Kidney cancers constitute approximately 3% of all adult cancer cases. It is frequently experienced between the ages 40 and 70, and it is observed twice as often in men compared to women. In our country, approximately 2000 people are diagnosed with renal cancer every year. As in the world, the incidence of renal cancer is increasing in our country. Although the reason for this increase is not known exactly, some risk factors associated with the development of renal cancer have been identified. These are smoking, obesity, high blood pressure, exposure to toxic chemical agents. Genetic causes double the risk of developing the disease.
The classic symptoms of renal cancer are blood in the urine, flank pain and palpable mass. However, these symptoms are observed in only 10-15% of the patients. The disease often progresses insidiously without symptoms, but when it reaches the final stages and spreads to various organs, it causes complaints such as bone pain, cough, jaundice, and weight loss. Most of the patients diagnosed at an early stage are found incidentally during radiological imaging methods performed for another reason. Since survival rate is over 85% with early diagnosis, it is very important that those with a family history of renal cancer and carrying risk factors do pay utmost attention to routine urological controls
The doctor’s anamnesis and physical examination about the patient’s complaints and history are the first steps to reach a diagnosis. In the examination, it is investigated whether there is stiffness or palpable mass, especially in the lateral abdominal regions where the kidneys are located. The patient’s complaints, history, and the doctor’s first evaluation findings are very important for determining future research.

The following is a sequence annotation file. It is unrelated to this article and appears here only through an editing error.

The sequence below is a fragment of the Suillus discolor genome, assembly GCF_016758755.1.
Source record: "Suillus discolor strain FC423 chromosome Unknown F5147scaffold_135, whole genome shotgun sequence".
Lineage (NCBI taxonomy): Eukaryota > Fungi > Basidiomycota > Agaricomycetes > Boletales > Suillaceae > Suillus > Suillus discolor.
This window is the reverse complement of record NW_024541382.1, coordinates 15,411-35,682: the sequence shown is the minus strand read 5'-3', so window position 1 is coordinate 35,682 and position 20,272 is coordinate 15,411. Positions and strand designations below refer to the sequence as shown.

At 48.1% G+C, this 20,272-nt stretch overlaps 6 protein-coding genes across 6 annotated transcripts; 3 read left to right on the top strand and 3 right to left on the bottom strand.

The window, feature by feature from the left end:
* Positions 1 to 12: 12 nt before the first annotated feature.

Information is gathered about whether there is bleeding in the urine and the function of the kidneys by examining blood biochemistry and urine analysis as laboratory tests. Renal cancer is usually diagnosed by imaging methods. For this purpose, Ultrasound (US), Tomography (CT), MR imaging and / or PET/CT tests are used.
The main method in the treatment of renal tumours is surgery. Depending on the size and location of the tumour, complete removal of the tumorous kidney (radical nephrectomy) or removal of only the tumorous part (partial nephrectomy) are performed. Nowadays, these operations can be performed with laparoscopic or robotic surgery in appropriate cases.
For suitable patients with small tumors, ablative treatments (microwave thermal ablation, radiofrequency ablation, cryotherapy) can be performed by preserving the kidney and burning only the tumour part. In this way, the tumour part can be destroyed without damaging the kidney.
If the disease has spread to other organs, it is recommended to use targeted therapies and drugs that stimulate the immune system, which have been used in recent years and have very good responses.
My advice for kidney cancer patients is to always be optimistic regardless of the stage of their disease. Because the masses limited to the kidneys detected at an early stage are already largely cured with surgical treatment. In advanced stage disease, thanks to targeted therapies and immunotherapy applied in addition to surgery, significant developments have been achieved in the treatment of this disease in recent years and effective responses have begun to be obtained.
NOTE: The content of the page is for informational purposes only, consult your doctor for diagnosis and treatment.